Posts Tagged ‘uni life’

Love and Other Problems: Apathy Stretches its Jaws

Wednesday, August 3rd, 2022


Apathy Stretches its Jaws

Starting Freshman year was both exhilarating and dizzying. Exhilarating in its freedom, in its increasingly clear skies and possibilities and opportunities; dizzying in its increasingly clear skies and possibilities and opportunities. What now? Thinking of the what now always sent a nauseating rush through my ribcage, bitter nausea and fear down my legs. The lack of being told what to do or who to talk to with expected, appropriate social niceties was more disorienting than I had ever anticipated.

So began my time sitting alone in cafeterias, dining halls and watching other people talk to each other instead. It was a really pathetic start, being honest. The people I had been grouped with during orientation didn’t stick around for too long and I never got to know them too well, so my routine when classes started, was just to come onto the campus, catch breakfast, finish assignments if there were any––or walk around like a fool if there wasn’t––, attend classes, do the work I had been assigned for the day, have dinner, go home. A tired, dull routine.

having breakfast alone in the first week of university :’

On our popular university Facebook forum, there seemed to be groups of people who shared my feelings, this abyssal loneliness, but strangely I never met people like this outside of that specific online sphere. Classes were a touch-and-go gameplay, a small ‘hi’ and then formal interactions. It was infuriating and it made me miss school, and that longing was not an emotion I had prepared, like watching the door in anticipation for someone particular to walk in, only to see a stranger. I missed my old friends and I missed the simplicity of getting to know people, I missed talking to people at all in fact.

If I recall my first semester now, the image I can produce clearly was sitting at a table for two in the cafe outside the library, cold air brushing my cheeks as I type quickly on my open laptop working for my chinese language class. I paused occasionally, eyes flitting from one corner to another, seeing other freshmen talking familiarly, always together, always in clusters. Those who did sit alone seemed to always have someone come up to them randomly to say hi. I just watched, my hand around the cold condensation on my cup of iced coffee. I guess there was a brownie next to it sometimes, but that was as interesting as it got. Thinking back now, the most interaction I had then was probably with the barista who worked at the cafe. Glenda, I remember her name. She called me Yiru, which was my chinese name, and the only part of the torturous routine I dug myself into that I looked forward to.

Evenings felt worse, I could see kids getting into cabs together to go around the city and wondered how I could make a friend that would do that with me too. I went for a walk around campus usually at that time, befriended the cats around the buildings enough that they started recognising me when I approached. It was a bit peaceful and a bit introspective, and I won’t be unthankful for it, but it got lonely. Miserable. Maybe I found interaction difficult purely around the fact I didn’t have to make this much effort in high school. People came into class, we talked regularly and became friends. I had assumed I could do the same class this time too, but at that point classes had been online for nearly two months, so I was just joining a zoom meeting and leaving again. When classes turned in person again, I think my time became easier, but these people had their own friends and lives of their own so it never felt like they wanted to stick around for longer than they should.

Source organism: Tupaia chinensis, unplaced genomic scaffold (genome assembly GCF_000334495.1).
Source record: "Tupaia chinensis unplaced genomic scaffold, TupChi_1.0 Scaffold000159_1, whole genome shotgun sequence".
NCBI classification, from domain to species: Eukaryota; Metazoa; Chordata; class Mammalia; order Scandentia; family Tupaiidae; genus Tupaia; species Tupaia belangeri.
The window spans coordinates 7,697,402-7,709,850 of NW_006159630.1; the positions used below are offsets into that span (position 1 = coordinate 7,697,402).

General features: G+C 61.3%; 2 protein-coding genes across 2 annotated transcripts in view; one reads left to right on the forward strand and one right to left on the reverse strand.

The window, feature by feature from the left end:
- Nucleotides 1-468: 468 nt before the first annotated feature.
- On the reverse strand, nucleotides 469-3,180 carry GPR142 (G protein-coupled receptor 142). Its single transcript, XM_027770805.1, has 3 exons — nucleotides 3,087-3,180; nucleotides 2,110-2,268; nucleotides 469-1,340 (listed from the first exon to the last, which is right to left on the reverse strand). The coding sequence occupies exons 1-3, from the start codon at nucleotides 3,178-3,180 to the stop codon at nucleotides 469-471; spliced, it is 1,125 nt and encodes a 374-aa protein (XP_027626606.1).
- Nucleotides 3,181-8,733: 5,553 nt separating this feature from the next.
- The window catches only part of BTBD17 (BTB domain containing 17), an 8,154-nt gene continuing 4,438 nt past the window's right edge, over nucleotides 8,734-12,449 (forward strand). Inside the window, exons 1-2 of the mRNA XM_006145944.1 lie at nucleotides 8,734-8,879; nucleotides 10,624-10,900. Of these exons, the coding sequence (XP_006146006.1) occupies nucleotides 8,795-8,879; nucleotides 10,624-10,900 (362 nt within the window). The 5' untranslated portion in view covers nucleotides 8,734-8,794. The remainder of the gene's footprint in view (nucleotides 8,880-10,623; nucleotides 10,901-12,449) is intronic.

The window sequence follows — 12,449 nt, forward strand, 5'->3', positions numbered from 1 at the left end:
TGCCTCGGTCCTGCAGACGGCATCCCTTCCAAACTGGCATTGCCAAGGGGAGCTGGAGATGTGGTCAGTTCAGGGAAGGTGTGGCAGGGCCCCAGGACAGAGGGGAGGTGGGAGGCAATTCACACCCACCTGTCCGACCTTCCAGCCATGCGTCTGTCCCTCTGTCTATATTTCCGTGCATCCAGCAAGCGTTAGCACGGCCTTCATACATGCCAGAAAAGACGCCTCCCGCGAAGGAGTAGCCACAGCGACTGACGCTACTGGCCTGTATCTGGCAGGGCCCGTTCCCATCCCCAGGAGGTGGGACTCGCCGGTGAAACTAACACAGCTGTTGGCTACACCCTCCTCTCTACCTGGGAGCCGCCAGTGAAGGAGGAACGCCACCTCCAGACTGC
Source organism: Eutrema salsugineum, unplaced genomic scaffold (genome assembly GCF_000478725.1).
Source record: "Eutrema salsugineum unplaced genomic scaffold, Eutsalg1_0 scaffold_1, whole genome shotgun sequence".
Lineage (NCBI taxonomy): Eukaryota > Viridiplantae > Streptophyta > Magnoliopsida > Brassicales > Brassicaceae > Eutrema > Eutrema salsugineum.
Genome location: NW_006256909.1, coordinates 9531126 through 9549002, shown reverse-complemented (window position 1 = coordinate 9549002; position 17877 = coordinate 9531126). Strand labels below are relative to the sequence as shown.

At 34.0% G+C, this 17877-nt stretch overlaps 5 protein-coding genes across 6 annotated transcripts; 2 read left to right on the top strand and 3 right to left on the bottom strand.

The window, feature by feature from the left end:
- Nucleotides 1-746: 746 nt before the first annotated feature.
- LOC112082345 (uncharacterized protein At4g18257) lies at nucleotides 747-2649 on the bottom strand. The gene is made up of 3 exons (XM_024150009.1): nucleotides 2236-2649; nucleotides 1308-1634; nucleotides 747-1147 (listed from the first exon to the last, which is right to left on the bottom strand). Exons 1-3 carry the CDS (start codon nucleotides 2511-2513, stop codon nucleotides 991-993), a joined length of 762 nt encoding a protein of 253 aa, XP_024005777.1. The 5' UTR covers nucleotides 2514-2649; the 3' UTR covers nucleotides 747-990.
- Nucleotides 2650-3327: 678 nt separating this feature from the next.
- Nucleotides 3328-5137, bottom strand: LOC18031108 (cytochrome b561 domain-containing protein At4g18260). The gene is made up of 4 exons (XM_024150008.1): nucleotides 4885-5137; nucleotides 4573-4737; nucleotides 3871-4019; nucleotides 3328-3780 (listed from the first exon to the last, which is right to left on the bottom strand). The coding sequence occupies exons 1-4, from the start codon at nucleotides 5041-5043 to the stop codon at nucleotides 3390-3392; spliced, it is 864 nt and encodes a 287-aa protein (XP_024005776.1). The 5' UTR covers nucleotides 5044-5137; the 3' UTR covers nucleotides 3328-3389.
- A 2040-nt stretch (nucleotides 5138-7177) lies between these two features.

food i grabbed with friends on an island at NYU abu dhabi

I sat outside, on the rooftop of our academic buildings, maybe with a cat next to me occasionally, and looked up at the blank sky, stars drowned out with the light pollution of the city. It felt like walking through an isolated forest. The trees there would be tall and old I’d imagine. Sunlight flickers through them, sharp and hot. There is a word for it. Komorebi. I would hear the sounds of squirrels, birds. There is humming, chirping. Wings with their dense flapping. The sound of twigs snapping and creaky wood. Birds are fortunate, you must know. They have each other, mindless in their friendship, mindless in their sounds.

This first month felt like a failure, I remember. I wasn’t living how I thought I would be, I wasn’t doing as much as I thought I would be. How could I think of love when I struggled to meet anyone to make into a friend? Seeing others do more, meet more people made me feel like I was doing something wrong, there was something I was missing. The gnawing fear of missing out on key experiences grew into a pit. I wasn’t even an introverted person, I loved talking to people and getting to know them, so this struggle was even more baffling. But it did change––mid-semester was when my life started to pick up, and when I started looking forward to my days going to classes, but the first half of quietness and wistfulness always stuck with me.

Grab some spicy Indian cuisine at Mughali restaurant! I promise it’s good, food here has been great to eat, even better with people! Take this coupon with you and get 50% OFF from 11am-3pm, and 15% off for dinner!! I can recommend their Chicken Tikka!

By Mahrukh Shaikh

Mahrukh Shaikh is a student at New York University studying Business and Finance with a Marketing concentration. She has been writing and creating literature for years and is fond of various artistic mediums and social issues.

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